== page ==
We had already taken the decision we would not drill any wheat until after the middle of October, which for us is a high risk strategy, but we cannot afford to ignore the potential black-grass problems.
It was perhaps fortunate we had 28mm of rain in six hours in the second week of the month, which stopped all field work. But it meant we have had two good hits (with glyphosate) at the black-grass, in late-September and middle of October, so with luck we will have reduced the seed bank at a very low cost.
We have drilled into perfect seedbeds: moist underneath and dry on top. It was strange to be blowing dust off the drill before putting it away for the winter, usually its several hours with the pressure washer to get the mud off it.
Later-drilled crops always take much longer to emerge, as do the weeds, so we have a bigger window to get any pre-em herbicides applied. We have gone back to one very black-grass-susceptible field with another 1.5 litres of glyphosate as we found a few black-grass plants daring to show their heads.
But last year’s experience showed us most pre-em sprays worked much better in late-October than in September. Early drilled crops appear to be more susceptible to chemical damage, probably due to higher soil temperatures and lush growth.
We have not had an oilseed rape crop on the farm for two years now and the one thing I am not missing is slugs. We have drilled into some pretty trashy seedbeds and as yet have not found one slug in our bait points.
Now we find ourselves in the situation with half of the farm planted with winter wheat which includes some second wheats (in low-risk black-grass fields), but we have a large area of spring crops to be planted. As ever our decisions will be dictated by the weather, but if we have some weather windows in November I might just plant some winter oats and some spring wheat.
Click here for a complete guide in tackling black-grass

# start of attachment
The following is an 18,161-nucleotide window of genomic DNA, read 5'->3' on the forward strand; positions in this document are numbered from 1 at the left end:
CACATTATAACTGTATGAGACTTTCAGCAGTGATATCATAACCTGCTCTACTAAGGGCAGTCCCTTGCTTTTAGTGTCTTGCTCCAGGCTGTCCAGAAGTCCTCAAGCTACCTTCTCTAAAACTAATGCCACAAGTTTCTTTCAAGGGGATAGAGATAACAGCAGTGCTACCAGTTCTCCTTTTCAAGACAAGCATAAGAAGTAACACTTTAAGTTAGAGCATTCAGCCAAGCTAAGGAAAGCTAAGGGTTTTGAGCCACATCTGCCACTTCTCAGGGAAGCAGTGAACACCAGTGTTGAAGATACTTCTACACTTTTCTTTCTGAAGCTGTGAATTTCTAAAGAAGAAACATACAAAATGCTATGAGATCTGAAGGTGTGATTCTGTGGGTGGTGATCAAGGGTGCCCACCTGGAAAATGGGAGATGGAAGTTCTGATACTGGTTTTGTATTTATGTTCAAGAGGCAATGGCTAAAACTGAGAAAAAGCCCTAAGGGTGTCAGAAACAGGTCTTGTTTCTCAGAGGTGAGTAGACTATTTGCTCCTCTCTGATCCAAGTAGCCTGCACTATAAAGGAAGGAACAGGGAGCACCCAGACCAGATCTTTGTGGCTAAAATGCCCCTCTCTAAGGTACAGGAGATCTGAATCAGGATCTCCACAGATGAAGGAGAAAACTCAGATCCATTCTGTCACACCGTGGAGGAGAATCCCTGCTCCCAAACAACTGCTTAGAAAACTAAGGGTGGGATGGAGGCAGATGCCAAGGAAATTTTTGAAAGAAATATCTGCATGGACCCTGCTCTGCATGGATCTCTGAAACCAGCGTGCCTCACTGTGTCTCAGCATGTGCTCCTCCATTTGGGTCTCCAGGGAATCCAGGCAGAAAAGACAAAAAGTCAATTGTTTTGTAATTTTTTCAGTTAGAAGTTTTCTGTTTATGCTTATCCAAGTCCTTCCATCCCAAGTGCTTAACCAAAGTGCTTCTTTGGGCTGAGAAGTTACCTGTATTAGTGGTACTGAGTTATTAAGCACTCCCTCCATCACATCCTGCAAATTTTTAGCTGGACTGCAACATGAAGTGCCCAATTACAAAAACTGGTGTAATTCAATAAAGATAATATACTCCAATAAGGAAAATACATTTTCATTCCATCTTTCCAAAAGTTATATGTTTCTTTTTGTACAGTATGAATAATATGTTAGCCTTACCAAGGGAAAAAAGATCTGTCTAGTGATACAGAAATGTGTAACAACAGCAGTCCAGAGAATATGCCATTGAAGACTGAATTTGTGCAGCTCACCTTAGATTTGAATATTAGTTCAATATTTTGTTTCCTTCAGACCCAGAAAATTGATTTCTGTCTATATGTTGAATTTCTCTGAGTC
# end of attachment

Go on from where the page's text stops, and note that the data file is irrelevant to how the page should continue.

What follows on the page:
As much as I am in love with direct drilling and conservation agriculture when it doesn’t work there comes a time when you have to press the re-set button, i.e. by ploughing.
We did this last year on 20 hectares and it has worked because we are now able to direct drill again into this area; the weed burden has been dramatically reduced and the soil structure works again.
There is no need to be a martyr to a cause if it doesn’t work for you. On some of our soils we have been direct drilling for 15-plus years and it works, but unfortunately on some we just have to do some tillage or we end up with a compacted, weed-infested, infertile mess.
I have been growing cover crops since the mid-80s (starting with mustard before linseed) and more recently mixtures, but I am not so sure what they are ‘bringing to the table’ in these harsher economic times. I just wonder if my money would not be better spent on lime, sewage sludge and compost over which I have a greater degree of control.
It’s wishful thinking that by planting something like tillage radish it’s going to sort out your soil structure problems. It probably won’t even grow in the areas you are looking for soil reconstruction, it will grow well in the good areas. So do not scrap your subsoilers yet, just add a small seed applicator and plant a cover crop after soil loosening.
Click here to find out more about changing tillage equipment to gain more control.